Central banks can ease green economy transition while maintaining their mandates

Even in oil rich countries, central banks can contribute to cultural change

The response to climate change is often hindered by a lack of public information. To many, the issues are too abstract or vague, contrasting with the tangibility of a global pandemic. Increasingly, however, environmental developments and advances in research have clearly illustrated the capacity of climate change to impact billions of people’s lives.

At the Central Bank of Iraq, we believe that central banks are essential in combating climate change. Although it is difficult for central banks to integrate climate change risks into their analytical frameworks and modelling, they can still play a role in acting, studying the impacts of climate change and encouraging the transition to net zero. It can do all of this while maintaining a functioning financial system and managing inflation, interest rates, growth, prudential policy and behavioural incentives.

Climate related risks pose distinctive challenges to central banks. The first problem is a one of reliable information about the green transition. Second, the real dangers of climate change and a disruptive green transition may not be linear and manifest over the medium to long term. Third, the future of environmental change and action is difficult to predict and relies heavily on political events.

Despite this, central banks have various ways of mitigating climate-related risks. They can reduce the size of polluting corporations and support new businesses that aim to reduce their carbon footprints through financing channels. They can help kindle broader reform — central banks can restrict the ability of commercial banks to provide financing to businesses that have a high carbon footprint while offering low interest loans to green and renewable energy projects. Given this, the focus now is on macroprudential management and guidelines, administrative assumptions and stress testing.

In embracing greener monetary policy, the Central Bank of Iraq is deeply concerned about the impact climate change will have on the Iraqi economy. After dramatic weather events — with temperatures hitting record highs exceeding 50 degrees — Iraq has experienced parched land and a lack of clean water from both the Tigris and Euphrates rivers and groundwater. We estimate that these trends could result in a decrease of Iraq’s real gross domestic product by 4%, regardless of any gains in GDP levels caused by higher oil prices.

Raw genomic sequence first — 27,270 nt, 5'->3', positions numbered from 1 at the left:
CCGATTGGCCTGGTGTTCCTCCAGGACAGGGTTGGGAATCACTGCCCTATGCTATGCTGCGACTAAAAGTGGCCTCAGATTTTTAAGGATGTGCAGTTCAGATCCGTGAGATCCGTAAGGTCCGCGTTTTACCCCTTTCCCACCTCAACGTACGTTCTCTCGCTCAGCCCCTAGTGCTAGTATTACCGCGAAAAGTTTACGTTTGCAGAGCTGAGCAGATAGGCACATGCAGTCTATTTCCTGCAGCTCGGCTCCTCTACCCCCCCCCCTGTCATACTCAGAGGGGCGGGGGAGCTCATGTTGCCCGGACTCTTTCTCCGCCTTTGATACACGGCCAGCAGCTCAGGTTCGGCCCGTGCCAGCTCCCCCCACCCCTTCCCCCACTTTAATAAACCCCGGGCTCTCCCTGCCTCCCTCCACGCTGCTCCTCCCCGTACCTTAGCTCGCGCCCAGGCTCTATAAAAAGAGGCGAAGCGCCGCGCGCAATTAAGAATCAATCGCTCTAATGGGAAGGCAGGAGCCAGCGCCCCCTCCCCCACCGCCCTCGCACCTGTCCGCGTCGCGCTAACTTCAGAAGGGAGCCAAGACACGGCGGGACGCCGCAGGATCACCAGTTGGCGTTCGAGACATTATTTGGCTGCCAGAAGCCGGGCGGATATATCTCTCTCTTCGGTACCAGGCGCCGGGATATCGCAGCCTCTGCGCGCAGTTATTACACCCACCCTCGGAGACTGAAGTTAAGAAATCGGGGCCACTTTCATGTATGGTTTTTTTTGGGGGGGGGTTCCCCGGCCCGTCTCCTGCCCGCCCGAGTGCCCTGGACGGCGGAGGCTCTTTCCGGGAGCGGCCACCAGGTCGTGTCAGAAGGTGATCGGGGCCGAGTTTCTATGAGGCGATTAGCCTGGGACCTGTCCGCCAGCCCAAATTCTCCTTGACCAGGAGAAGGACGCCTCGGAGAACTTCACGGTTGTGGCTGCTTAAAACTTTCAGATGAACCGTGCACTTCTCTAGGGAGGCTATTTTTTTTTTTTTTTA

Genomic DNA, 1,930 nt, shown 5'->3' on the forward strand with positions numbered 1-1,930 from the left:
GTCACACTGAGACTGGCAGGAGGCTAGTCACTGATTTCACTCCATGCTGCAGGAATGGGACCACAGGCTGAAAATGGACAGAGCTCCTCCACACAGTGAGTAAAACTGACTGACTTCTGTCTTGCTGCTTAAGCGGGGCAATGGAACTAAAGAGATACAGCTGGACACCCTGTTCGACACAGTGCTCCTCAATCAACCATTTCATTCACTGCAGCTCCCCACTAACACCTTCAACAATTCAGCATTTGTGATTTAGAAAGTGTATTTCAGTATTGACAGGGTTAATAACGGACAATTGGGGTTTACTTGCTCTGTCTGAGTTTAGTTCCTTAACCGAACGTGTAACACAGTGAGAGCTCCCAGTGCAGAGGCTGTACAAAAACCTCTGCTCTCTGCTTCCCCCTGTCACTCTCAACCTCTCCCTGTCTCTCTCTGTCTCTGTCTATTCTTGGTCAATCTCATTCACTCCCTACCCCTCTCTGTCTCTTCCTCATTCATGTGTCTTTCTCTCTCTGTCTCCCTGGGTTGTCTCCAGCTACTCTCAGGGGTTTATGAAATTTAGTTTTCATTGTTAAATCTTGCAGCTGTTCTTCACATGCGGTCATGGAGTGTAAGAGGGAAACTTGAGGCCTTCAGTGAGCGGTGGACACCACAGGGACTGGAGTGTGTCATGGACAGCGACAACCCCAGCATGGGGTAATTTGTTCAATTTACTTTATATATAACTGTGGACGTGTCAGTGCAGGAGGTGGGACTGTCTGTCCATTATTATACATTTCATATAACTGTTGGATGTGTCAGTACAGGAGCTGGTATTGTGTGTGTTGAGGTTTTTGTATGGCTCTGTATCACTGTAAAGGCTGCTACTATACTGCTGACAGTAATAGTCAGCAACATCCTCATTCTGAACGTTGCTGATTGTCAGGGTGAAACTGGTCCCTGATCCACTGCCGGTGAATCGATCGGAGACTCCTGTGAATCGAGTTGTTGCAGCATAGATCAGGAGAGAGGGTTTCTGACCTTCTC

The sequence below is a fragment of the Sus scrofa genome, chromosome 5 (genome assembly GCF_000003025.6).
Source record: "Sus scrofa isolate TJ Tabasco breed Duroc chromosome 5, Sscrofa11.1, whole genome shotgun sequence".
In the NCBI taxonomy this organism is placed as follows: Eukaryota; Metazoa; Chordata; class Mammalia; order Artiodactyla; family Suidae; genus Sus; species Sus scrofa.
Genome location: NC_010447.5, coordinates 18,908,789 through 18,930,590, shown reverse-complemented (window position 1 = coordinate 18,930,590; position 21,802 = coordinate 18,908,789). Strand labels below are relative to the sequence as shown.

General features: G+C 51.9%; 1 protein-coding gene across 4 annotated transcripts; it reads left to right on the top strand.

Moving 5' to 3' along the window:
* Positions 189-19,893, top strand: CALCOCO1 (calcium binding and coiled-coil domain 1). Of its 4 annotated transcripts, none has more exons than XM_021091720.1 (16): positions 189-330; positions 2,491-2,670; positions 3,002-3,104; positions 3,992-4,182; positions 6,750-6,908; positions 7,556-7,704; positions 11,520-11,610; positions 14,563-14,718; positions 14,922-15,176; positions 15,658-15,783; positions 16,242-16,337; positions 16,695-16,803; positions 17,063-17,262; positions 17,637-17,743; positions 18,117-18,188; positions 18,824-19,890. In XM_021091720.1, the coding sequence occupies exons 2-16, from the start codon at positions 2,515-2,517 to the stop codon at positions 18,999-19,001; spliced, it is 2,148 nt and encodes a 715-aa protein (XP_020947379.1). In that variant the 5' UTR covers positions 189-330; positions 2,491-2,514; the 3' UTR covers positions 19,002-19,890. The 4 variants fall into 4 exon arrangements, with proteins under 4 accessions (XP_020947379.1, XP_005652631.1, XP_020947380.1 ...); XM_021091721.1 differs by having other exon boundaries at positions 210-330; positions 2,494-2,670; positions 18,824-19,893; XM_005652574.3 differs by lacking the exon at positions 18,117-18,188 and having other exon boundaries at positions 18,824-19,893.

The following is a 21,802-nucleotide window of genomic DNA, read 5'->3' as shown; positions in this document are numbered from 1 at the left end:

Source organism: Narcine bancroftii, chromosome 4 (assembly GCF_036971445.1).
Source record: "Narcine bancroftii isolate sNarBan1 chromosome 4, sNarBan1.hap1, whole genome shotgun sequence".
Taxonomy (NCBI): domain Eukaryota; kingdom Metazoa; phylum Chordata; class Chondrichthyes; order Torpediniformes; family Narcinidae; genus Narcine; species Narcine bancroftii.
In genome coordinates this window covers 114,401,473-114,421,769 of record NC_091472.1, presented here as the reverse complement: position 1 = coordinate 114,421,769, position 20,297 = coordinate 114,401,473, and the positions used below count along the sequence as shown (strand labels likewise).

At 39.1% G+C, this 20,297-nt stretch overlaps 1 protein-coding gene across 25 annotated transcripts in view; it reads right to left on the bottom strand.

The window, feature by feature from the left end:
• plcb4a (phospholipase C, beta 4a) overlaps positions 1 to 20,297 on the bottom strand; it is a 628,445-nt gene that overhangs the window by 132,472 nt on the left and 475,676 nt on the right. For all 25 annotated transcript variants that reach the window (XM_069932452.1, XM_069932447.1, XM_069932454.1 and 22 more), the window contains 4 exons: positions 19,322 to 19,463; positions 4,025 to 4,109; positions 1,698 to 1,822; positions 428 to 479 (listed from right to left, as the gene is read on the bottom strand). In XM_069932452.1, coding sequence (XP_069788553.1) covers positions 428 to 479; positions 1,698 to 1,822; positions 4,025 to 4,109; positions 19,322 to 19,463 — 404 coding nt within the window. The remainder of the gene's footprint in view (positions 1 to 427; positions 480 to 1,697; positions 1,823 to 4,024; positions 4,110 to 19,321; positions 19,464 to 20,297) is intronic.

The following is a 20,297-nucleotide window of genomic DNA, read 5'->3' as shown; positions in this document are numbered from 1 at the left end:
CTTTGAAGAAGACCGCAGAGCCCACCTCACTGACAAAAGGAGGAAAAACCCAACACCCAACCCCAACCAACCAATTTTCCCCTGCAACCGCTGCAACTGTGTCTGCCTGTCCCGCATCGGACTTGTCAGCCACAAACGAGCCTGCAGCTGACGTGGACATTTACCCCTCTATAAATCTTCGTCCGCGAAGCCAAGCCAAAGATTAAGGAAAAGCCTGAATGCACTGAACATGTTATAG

The central bank operates in one of the world’s major oil-exporting countries and is highly dependent on crude oil revenue, which constitute over 95% of Iraq’s fiscal budget and around 60% of its GDP. Yet, the significant risks posed by climate change have pushed the central bank to take urgent action. For instance, we are currently offering 1tn Iraqi dinars ($690m) in low interest, eased-term loans for water, green and renewable energy projects. These loans will be provided through local banks. In addition, we are working with local government partners to raise awareness about the economic impacts of climate-related risks on the Iraqi people. Our hope is that, by taking such an approach, we can avoid accelerating the severity of climate risks and collaborate with government, media and private organisations to achieve a necessary cultural change.

Mazen Sabah Ahmed is Director General at the Central Bank of Iraq. 

This piece first appeared in the Global Public Investor 2022, which can be read here

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